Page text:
Mangkaja and Gorman create an Indigenous collection setting a benchmark in collaboration
Pic credit: Vassi Lena
“Mangkaja wanted to explore the fashion world with a partner that has a strong reputation for celebrating artists, and we identified Gorman as that partner,” Ms Cook says. “As Gorman was yet to do a collaboration with an Indigenous art centre or Indigenous Australian artists we thought perhaps it was time – and it turns out it was.”
Over the past 10 years, Gorman has produced collections with more than 80 local and international contemporary artists, designers and creators, but it had not worked with Indigenous artists.
“When Mangkaja approached us with an idea of an Indigenous collection I was honoured and excited," says Gorman founder and CEO, Lisa Gorman. “The Mangkaja artists were interested in what we could do with them, on their terms, at a time that was right for them. To me, this felt like a good way to start a collaboration. “I knew that Belinda at Mangkaja held the interests of her artists at the forefront and that she would work to facilitate their goals within this project. Having an authority on Indigenous art, and a link between myself and the artists to negotiate the cultural elements of such a project, has made the collaboration possible. On top of that, having a copyright licence agreement that ensured all was above board, fairly negotiated and documented, gave us all the confidence to proceed with the collaboration.” The Copyright Agency is Australia’s national copyright licensing organisation for the publishing, media, surveying and visual arts industries, and now represents more than 13,000 Australian and New Zealand artists and 40,000 international artists through global partners.
Copyright Agency CEO Adam Suckling says: “We are proud to have been entrusted with the responsibility of negotiating the licence for the use of Mangkaja artists’ works and ensuring ethical processes were followed.
“This licence is an example of best practice as we worked with both Mangkaja and Gorman to respectfully negotiate fair and reasonable licensing fees. We made sure terms, conditions, attributions and acknowledgment of the artists were negotiated to protect the artist and the
reproduction of the artwork. And crucially, we ensured the artists had approval throughout the whole process, from concept to instore delivery, and the approach to promotion via online platforms and social media.”
Artworks of five Mangkaja artists feature in the Mangkaja x Gorman collection: Ngarralja Tommy May, Sonia Kurarra, Daisy Japulija, Nada Tigila Rawlins and Lisa Uhl. With the collaboration over two years in the making, sadly during that time Ms Lisa Uhl passed away at the age of 43 due to kidney failure, a condition that is rife in remote communities like Fitzroy Crossing More recently senior artist Mrs. Nada Rawlins passed at the age of almost 90, a founding member of Mangkaja Arts. Both women’s artworks have been exhibited and collected nationally and internationally, and their families have honoured their wishes to have their work included in the Mangkaja x Gorman collection in recognition of their contribution to the Australian contemporary art scene.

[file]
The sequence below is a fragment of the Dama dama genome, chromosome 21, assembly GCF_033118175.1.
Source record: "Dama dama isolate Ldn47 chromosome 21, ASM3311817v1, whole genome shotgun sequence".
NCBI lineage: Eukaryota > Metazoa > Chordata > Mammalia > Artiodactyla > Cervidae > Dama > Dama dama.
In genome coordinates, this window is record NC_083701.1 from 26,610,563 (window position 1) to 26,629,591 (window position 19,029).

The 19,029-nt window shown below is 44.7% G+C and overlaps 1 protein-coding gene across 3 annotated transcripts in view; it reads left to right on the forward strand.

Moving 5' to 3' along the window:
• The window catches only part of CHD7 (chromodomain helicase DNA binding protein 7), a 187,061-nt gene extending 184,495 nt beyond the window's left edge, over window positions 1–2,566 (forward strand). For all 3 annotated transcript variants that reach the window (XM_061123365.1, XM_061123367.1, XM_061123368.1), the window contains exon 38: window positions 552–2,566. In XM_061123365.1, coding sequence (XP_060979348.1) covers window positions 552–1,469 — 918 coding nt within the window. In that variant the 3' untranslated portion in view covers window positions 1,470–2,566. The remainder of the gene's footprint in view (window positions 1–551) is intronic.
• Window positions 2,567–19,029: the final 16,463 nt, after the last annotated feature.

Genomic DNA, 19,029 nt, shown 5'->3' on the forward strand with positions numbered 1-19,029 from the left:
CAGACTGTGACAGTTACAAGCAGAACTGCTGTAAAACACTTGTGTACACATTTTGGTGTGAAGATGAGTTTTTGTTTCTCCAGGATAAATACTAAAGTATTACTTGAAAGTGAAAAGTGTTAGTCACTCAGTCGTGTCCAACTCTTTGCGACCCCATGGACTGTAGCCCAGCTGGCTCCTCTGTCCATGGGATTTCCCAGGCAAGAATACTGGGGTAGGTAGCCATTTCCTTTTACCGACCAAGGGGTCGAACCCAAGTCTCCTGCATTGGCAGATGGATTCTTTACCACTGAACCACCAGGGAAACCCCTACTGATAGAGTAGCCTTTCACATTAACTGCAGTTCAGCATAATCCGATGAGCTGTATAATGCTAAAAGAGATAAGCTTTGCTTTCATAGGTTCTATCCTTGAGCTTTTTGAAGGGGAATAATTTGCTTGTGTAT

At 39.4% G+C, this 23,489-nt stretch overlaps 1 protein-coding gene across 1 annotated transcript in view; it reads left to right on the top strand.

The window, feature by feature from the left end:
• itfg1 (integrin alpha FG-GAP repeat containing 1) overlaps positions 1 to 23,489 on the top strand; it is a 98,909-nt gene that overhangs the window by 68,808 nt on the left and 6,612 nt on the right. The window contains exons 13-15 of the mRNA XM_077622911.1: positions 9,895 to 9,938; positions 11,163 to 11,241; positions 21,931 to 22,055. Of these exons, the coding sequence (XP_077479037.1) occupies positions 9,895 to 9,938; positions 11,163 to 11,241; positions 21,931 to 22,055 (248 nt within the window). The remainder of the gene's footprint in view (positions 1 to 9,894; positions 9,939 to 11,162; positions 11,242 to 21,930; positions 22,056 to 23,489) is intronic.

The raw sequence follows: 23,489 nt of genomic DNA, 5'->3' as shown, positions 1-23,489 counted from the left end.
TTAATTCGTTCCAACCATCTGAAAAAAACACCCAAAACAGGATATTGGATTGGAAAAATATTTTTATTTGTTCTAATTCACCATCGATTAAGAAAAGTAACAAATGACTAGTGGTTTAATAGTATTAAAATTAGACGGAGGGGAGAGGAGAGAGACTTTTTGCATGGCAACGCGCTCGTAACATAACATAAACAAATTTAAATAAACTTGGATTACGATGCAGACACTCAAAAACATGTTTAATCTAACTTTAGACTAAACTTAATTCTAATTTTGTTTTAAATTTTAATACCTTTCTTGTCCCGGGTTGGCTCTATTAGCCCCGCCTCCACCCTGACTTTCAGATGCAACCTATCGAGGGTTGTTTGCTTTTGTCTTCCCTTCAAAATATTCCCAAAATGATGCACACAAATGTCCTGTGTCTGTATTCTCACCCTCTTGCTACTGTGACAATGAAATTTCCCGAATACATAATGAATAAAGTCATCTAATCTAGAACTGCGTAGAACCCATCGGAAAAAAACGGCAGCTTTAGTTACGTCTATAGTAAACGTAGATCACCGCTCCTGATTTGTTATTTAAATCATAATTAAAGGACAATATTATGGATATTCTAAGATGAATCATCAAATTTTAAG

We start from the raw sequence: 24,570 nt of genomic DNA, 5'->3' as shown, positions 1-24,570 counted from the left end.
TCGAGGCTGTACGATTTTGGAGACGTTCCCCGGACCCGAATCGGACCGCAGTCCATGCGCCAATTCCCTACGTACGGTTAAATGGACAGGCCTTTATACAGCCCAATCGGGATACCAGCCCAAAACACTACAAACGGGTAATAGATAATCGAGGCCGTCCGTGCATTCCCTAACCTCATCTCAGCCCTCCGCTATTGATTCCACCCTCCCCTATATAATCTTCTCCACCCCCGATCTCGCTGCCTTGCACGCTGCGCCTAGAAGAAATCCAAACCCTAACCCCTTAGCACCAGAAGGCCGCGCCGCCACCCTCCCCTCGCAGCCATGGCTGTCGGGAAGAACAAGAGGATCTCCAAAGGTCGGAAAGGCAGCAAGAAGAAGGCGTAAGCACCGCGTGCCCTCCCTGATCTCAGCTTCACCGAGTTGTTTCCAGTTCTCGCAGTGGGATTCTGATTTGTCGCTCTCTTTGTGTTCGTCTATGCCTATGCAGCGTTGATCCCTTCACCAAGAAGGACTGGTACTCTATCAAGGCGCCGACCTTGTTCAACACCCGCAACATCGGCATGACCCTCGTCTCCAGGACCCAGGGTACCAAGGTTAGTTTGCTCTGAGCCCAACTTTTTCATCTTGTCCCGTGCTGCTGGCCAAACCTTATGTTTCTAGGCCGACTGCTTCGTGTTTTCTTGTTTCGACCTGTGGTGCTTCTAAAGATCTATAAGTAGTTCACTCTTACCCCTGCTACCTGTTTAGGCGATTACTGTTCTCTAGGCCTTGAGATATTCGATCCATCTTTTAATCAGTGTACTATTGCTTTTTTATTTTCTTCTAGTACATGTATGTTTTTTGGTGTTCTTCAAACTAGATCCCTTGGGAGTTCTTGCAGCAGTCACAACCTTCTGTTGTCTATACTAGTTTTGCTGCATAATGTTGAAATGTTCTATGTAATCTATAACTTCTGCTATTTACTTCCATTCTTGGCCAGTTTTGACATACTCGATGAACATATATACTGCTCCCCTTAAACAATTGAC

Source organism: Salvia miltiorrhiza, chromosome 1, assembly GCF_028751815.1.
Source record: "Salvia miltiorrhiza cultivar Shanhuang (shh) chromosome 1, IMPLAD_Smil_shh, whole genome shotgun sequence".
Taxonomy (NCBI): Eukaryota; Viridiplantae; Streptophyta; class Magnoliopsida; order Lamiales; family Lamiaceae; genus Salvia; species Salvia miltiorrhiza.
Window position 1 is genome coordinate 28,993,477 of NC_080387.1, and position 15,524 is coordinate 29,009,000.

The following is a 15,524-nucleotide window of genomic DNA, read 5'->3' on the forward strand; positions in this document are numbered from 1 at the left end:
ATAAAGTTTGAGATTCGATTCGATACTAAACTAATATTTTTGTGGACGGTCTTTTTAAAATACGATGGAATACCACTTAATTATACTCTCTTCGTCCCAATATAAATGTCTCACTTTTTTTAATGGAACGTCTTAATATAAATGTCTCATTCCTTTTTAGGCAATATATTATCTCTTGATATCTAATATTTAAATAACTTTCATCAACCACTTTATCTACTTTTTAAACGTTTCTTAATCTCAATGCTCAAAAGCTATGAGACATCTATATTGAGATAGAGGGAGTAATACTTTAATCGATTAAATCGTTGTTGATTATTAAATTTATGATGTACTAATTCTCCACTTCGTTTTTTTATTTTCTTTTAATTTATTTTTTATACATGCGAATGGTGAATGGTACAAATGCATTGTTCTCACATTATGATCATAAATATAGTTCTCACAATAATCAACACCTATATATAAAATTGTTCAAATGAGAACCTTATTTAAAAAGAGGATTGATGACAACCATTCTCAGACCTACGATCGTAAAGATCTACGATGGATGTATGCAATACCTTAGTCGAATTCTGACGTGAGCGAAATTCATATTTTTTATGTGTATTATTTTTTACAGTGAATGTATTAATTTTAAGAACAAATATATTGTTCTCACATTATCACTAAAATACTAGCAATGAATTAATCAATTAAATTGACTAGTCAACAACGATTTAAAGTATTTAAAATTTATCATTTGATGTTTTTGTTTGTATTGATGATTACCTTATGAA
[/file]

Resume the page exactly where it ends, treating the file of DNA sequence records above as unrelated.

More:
Tommy May is the founder and senior advisor of Mangkaja Arts and has three artworks in the Gorman collection. His art tells stories from his country in the Great Sandy Desert and he had artistic control over their representation – and that of all the artworks featured in the collaboration.
“We talked about this, we worked on this for a long time before anything happened. We did this the right way. The way things happened was all alright, nothing was stolen. This was my idea and I want it to run for a long time, I want it to have an impact. All of the artists, and the board, we all know the right way to do things and we are happy. We gave them artwork [featuring stories] we are happy to wear, that is safe, not hard [law] stories. We let them [Gorman] do the designs, make the clothes, that’s their job. We checked all the drawings and the samples. We are the artists, our artwork looks good on those materials, on the clothes. We are happy,” says Mr May. Belinda Cook says one of the most rewarding elements of the collaboration was the artists and their families’ responses to the samples when they arrived. At every stage, the artists and the Mangkaja board and membership have been excited and positive about this opportunity.
“The dresses, shapes and designs really celebrate the women of our community’s flair for colour, while respecting their values and reflecting on historical shapes and fashions in a contemporary way,” explains Ms Cook.
“This project is about promotion and sharing our artists’ stories. The five artists in this collaboration have all been leaders in innovative arts practice, and art is their vehicle to express themselves and their legacy. This project is a major opportunity to share with new audiences, younger audiences and those who have not yet been exposed to the brilliance of contemporary Indigenous art practice. We hope that this project will bring attention to not just our Mangkaja artists, but to the incredible art movement that is Australian Indigenous art – one that continues to be arguably the most successful and innovative art movement produced in Australia.” The Copyright Agency views this licence as a benchmark for future fashion licensing agreements.
Mr Suckling says, “This has been a true collaboration, with the artists and Gorman showing respect for each other’s expertise and valuing each other’s opinions. It has been a project of shared experiences and when all parties walk away happy and proud of the final outcome, then it is a successful licence, and that has huge potential for growth and replication elsewhere.”